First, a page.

however is not a 'sure thing,' and who knows how many generations will need to
be sacrificed before we get there?"

No mention of Trotsky, so no equating *Trotsky* with the defense of Stalinism,
especially since *he* never called himself a "Marxist-humanist.".

As for my dishonoring the valiant fighters against and victims of Stalinism,
the form of the argument is: "X held my theoretical position on A. X was
martyred for action B. You dishonor the memory of X by disagreeing with me
about C." I suppose this rubbish somehow advances the struggle? This time
I'm not accusing you of possible slander against Dunayevskaya, I'm accusing
you of outright slander against me.

As for the rest: no guarantees, riskiness, sure. But it is one thing to
assume these risks for oneself, and another to consign OTHERS to interminable
wage-slavery, dehumanization, degradation, immiseration, exploitation, and
domination with promises of pie in the sky after they and their children and
their grandchildren and ... have sacrificed their lives for the sake of
industrialization of the CAPITALIST type (domination of dead over living
labor, production for production's sake).

If this is the "fight for socialism," then you're right, I want absolutely no
part of it. I want Freedom Now!, FREELY associated labor immediately with the
revolution, and thereafter. As for my abandoning the struggle, I'll just say
that again, I am accusing you of outright slander, and that I will fight to
the death for new *human* relations NOW and against your "transition" and
"socialism," with every synapse of my brain and every muscle of my body, if
need be leaving this world as a martyr with the words, "Long Live the World
Socialist revolution!" on my lips (or other suitable remarks from the Purple
Prose of Murray Smith).

Irony of ironies! The man who started this whole thing by accusing
Dunayevskaya of being "formalist and non-dialectical" now not only wants to
back away from philosophical discussion, but he shows how little regard for
dialectical philosophy he has by characterizing philosophy OF REVOLUTION as
"endless ruminations on "the dialectic of the Absolute Idea" and insinuating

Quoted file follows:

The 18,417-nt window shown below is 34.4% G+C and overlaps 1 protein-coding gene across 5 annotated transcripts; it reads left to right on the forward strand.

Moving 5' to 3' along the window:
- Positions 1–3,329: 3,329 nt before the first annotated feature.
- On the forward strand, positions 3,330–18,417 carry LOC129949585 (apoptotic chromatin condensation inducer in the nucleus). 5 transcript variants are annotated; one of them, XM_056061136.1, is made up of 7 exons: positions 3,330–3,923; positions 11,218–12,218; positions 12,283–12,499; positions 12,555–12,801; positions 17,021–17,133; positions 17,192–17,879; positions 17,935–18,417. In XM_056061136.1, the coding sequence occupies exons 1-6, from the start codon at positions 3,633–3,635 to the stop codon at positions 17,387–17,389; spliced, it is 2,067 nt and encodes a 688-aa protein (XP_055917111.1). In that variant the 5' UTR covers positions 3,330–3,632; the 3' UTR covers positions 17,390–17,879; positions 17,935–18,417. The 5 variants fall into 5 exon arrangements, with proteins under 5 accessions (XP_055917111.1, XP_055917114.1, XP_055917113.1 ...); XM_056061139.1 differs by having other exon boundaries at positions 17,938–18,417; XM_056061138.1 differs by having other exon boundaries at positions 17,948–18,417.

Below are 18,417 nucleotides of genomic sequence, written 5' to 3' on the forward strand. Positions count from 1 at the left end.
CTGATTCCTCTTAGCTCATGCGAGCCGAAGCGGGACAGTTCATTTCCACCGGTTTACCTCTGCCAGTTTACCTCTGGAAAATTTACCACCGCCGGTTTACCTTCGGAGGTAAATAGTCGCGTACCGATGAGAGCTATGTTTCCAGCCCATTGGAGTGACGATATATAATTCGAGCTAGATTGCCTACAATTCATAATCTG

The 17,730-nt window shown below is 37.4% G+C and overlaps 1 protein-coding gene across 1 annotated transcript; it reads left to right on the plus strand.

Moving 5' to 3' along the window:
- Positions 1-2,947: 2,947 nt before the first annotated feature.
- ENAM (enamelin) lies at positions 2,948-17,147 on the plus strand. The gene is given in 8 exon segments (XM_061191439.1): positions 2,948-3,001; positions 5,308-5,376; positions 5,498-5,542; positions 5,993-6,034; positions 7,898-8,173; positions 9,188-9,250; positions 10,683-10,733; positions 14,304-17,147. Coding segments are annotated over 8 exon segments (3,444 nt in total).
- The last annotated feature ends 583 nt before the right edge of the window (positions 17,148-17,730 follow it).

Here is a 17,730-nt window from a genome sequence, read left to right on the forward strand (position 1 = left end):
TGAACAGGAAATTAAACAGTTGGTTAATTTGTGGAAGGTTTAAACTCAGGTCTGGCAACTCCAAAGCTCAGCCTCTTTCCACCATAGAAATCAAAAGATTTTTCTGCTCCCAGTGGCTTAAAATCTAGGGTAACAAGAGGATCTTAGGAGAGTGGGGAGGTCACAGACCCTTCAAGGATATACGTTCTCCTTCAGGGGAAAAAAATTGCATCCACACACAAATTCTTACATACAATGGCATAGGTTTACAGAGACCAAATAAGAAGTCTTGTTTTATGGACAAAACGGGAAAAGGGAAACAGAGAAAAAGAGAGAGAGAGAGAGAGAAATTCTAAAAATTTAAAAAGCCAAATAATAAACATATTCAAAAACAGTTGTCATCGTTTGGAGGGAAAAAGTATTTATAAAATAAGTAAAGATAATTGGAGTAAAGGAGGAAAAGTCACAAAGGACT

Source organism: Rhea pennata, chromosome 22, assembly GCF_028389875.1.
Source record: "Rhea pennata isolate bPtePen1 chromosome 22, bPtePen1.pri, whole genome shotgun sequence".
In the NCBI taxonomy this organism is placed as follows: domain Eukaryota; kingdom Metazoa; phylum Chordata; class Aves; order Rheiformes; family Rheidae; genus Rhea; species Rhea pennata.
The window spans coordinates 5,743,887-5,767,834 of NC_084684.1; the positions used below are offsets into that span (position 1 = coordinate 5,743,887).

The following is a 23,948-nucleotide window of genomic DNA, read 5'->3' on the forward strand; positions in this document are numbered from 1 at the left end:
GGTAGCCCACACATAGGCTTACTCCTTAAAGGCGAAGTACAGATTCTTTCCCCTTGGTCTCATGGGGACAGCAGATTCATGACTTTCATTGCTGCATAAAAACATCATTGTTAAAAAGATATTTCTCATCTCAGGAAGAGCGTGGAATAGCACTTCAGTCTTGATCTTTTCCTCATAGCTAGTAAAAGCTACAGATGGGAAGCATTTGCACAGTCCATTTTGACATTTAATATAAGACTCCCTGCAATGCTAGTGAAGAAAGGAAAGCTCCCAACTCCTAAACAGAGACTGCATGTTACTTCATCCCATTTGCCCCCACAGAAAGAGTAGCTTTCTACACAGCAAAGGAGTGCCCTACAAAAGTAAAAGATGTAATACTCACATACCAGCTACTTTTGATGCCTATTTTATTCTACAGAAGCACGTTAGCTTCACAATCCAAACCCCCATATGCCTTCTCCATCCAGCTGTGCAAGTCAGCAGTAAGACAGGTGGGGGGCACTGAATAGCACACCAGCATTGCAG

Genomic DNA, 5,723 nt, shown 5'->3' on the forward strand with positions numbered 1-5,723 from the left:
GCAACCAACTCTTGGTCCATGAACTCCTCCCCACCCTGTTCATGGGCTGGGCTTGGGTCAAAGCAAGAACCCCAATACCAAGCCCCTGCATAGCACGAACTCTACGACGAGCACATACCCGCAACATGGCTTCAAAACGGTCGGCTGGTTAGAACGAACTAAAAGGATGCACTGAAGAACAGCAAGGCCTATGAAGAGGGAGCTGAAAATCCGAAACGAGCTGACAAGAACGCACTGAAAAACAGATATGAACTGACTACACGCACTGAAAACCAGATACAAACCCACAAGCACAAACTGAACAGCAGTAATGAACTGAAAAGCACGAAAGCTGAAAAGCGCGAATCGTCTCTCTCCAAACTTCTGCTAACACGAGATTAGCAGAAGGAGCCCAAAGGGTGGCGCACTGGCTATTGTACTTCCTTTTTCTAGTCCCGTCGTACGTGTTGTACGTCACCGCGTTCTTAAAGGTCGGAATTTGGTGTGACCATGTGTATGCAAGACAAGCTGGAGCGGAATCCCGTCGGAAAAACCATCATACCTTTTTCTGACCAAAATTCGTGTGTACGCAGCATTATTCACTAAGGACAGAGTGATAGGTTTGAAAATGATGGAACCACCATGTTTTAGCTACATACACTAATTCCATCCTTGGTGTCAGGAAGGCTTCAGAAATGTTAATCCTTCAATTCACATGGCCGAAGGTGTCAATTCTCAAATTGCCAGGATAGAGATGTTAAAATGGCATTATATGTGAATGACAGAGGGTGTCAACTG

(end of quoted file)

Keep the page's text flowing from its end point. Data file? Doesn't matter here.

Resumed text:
that it constitutes "abandonment of the struggle"! No, let's not discuss
philosophy of revolution; no need to work out the contradictions between
theory and practice of the new society by thinking through the problem, in
order to help work out a new kind of relation between theory and practice.
Let's just reproduce the divisions of thinkers and doers characteristic of all
CLASS society by following the dictates of the "vanguard" and hoping against
hope that despite the separation of ends and means, and a wealth of
accumulated experience, it will somehow get us, if not to "socialism," then at
least to the interminable purgatory of "transition" = statified property. So
let's forget about philosophy of revolution, and just use words like
"formalist" and "non-dialectical" as swear words against opponents without
knowing dialectics from dianetics.

I originally objected when Murray insinuated that Dunayevskaya didn't really
care about the intellectual merits or cogency of her state-capitalist theory,
but used what she could to justify a prior political position: "It is really
rather surprising that
so 'dialectical' a Marxist as Dunayevskaya could have authored such a
formalist and non-dialectical argument. But then 'program' often
determines theory more strongly than does 'method' -- and Dunayevskaya
was above all concerned to justify her break from Trotsky's 'defensist'
position toward the USSR." He now writes that "To say that Dunayevskaya was
all" concerned to justify her political perspective (which, in the
context, of the world Trotskyist movement of the time necessarily
involved justifying her break from Trotsky's position on the USSR) is
thus simply a statement that R.D. was, at the time, first and foremost
a revolutionary socialist and not an arm-chair theorist."

Yeah, right. Equivalent statements. Who do you think you're fooling? But
given the tone of the rest of Murray's comments, this reads like the
retraction and apology I was looking for.

I accept, Murray.


Andrew Kliman